I do not grieve for Rebecca.  I cannot.  All my emotional energy is spent in support.  I have had one moment of genuine grief, immediately after the funeral, when I sat alone in the car for twenty minutes and it all hit me.  And then the grief was like a blow; I stumbled inside for Kaddish prayers, then sat in the basement and stared at a wall for half an hour.  People worried I might be having another heart attack.  Kat even came over and took my pulse.  And eventually someone led me up to Rebecca’s room, which has become sort of a temple of solace for me, and we talked, and an hour later I emerged.
But since then?  No grief.  No time.  I look at the pictures of Rebecca on the wall and I miss her, but it has been six days of Shiva and I am wrung.  Grief is a luxury, and there is hummus to be put away.  Perhaps that is the point.  Perhaps we are expected to be exhausted, or perhaps this is the unique chemistry of the Meyers, a family so wonderful that parades of people come through the door every night to express sorrow and solidarity, and we the silent army that helps to enable these guests.
I miss you, Rebecca.  But Shiva has not enabled my mourning.  It has been a distraction from it, and I know some day I will be alone in my house and I will break down and be extravagant in ripping my clothes, covering the mirrors, rending my heart as my universe has been rent.
But today, at three o’clock, the guests arrive.  And I have a price-rounding module to complete for work, and the floor must be Swiffered, and all the food unwrapped from the refrigerator and laid out for noshing.  You would do us a mitzvah if you ate, you really would.  Our freezers are packed like Tetris games.
Come.
Eat.
Grieve.
And some day, God willing, I will too.

10 Comments

  1. Trevi8
    Jun 17, 2014

    This isn’t a piece of writing, this is a piece of your soul you’ve shared. I feel honored to have read it. Peace to you brother.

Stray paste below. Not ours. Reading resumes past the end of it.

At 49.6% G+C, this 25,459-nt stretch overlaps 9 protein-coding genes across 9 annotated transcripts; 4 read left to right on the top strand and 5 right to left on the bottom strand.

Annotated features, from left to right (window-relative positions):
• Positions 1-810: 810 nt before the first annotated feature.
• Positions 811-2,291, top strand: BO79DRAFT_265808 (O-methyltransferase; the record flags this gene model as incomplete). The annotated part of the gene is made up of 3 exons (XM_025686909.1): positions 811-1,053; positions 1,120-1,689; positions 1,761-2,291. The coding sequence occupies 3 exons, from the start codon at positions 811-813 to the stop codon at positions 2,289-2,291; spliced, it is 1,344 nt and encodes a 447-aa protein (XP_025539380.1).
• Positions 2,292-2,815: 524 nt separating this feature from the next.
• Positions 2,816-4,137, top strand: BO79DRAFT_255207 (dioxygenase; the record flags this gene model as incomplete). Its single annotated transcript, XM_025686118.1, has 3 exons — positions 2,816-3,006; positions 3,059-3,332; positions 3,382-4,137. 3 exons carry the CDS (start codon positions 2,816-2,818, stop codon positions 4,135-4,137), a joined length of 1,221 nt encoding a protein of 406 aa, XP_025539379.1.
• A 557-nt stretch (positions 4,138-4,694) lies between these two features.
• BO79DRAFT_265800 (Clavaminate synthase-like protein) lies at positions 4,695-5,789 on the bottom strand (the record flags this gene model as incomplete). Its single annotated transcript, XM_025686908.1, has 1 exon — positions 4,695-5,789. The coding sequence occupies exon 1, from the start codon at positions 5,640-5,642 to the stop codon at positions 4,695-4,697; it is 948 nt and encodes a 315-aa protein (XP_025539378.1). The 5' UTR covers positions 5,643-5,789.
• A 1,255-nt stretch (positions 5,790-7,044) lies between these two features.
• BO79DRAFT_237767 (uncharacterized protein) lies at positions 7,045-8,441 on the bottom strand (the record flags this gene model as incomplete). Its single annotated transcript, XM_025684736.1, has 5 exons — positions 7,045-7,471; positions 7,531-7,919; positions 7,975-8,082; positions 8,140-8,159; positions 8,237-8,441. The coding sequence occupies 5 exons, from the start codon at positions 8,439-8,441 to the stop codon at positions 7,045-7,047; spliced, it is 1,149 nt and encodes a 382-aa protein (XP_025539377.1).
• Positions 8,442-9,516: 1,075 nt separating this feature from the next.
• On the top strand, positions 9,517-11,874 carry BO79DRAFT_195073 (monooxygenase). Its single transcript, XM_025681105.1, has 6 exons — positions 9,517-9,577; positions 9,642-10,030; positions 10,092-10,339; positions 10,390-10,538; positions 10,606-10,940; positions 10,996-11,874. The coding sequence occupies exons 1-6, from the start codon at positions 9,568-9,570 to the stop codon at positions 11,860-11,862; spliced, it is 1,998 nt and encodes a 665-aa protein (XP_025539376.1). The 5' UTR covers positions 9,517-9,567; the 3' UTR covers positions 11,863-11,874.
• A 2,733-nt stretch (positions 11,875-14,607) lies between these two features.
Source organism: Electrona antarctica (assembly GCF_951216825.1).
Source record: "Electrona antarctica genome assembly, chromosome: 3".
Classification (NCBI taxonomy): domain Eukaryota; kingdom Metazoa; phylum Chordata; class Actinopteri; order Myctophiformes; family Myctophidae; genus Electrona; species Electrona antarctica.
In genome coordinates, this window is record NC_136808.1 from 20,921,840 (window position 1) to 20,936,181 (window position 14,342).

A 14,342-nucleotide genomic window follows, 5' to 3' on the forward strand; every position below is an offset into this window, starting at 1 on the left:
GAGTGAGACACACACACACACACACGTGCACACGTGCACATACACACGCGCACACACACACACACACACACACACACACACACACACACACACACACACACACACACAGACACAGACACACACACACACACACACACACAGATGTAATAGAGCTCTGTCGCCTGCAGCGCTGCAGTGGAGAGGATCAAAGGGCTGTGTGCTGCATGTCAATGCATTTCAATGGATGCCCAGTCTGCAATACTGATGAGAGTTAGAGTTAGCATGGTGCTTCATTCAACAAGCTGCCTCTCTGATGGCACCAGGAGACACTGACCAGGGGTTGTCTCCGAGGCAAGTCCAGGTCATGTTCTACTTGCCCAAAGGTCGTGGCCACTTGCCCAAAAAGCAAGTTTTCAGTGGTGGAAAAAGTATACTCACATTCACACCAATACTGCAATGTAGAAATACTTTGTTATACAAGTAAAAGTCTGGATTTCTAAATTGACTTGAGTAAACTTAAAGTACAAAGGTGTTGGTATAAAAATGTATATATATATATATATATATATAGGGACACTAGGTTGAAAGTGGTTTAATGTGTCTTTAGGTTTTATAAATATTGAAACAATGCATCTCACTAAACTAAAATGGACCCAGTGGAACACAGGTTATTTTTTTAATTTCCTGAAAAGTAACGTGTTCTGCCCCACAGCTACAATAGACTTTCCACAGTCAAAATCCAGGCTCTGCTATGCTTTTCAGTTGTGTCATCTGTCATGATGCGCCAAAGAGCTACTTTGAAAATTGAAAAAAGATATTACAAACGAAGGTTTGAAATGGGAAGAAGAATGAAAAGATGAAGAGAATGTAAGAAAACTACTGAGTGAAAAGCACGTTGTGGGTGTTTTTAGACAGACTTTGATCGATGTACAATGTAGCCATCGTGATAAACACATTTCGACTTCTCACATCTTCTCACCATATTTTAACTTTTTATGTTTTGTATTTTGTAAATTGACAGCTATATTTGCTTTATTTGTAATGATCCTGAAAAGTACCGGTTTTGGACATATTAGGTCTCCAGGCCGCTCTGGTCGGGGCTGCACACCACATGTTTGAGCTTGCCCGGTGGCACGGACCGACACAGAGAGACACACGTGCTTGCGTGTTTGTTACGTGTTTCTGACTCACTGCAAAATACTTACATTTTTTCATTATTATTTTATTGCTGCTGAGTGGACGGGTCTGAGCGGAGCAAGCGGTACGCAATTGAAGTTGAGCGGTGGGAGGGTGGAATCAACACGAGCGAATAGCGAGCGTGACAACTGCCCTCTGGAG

• Sara Harvey
      Jun 18, 2014

      Exactly. I feel the same.
      Love and strength to you and yours, Ferrett.

  2. Rachel
    Jun 17, 2014

    Beautiful. I completely agree with all of it.

  3. kid_lit_fan
    Jun 17, 2014

    Thank you for articulating these thoughts. I hoped writing it down helped.

  4. Laurel Burman
    Jun 17, 2014

    My father died 8 months ago. At his funeral the Rabbi explained that during Shiva there are mourners and comforters. It really clicked for me. Comforters should be cleaning and swiffering and putting out the food so that you, the mourners have time and space to grieve. I hope you will have some of that in the days to come.

  5. Jax
    Jun 18, 2014

    *love*

  6. Shari
    Jun 18, 2014

    Thank you for writing this. I have been wondering and wanting to help create the very space you write about. Thank you.

  7. Vikki
    Jun 19, 2014

    I found your writing because of this horrible of all horribles. In spite of the occasion, this made me laugh. We humans do things so unthinkingly in our genuine attempts to make sense of death. And we understand it so little really. It’s so nice to be able to read such honest words.
    Your grief will come when you least expect, because who wants to plan such a thing…take care that you put some things in place to help you get to the other side in one piece. We would not want to have to read on Eric’s twitter that a dear friend of the family went to skip around with Rebecca, as tempting as that might be.

  8. Twilytgardnfaery
    Jun 19, 2014

    *hugs, if you’ll have them*
    Thank you for sharing this with us, Ferrett. Moving, beautiful reflection.

  9. Michelle
    Feb 6, 2016

    So I just lost my Dad last month. He was 76 and had been battling cancer for years, blah blah blah….. None of those details make it any easier.
    I’ve been looking for descriptions of Shiva that matched how I felt, still feel, and nothing has fit that feeling until this. Granted, members of my family of choice showed up daily, did the swiffering and the putting away of hummus & rugelach.. but the overwhelming circus still swirled all around me.
    The real grief didn’t hit me until just about a week ago. I’m commenting to thank you, for writing something so relatable. It’s made me a feel a bit less alone, a bit less like my experience was ‘normal.’ So, thank you.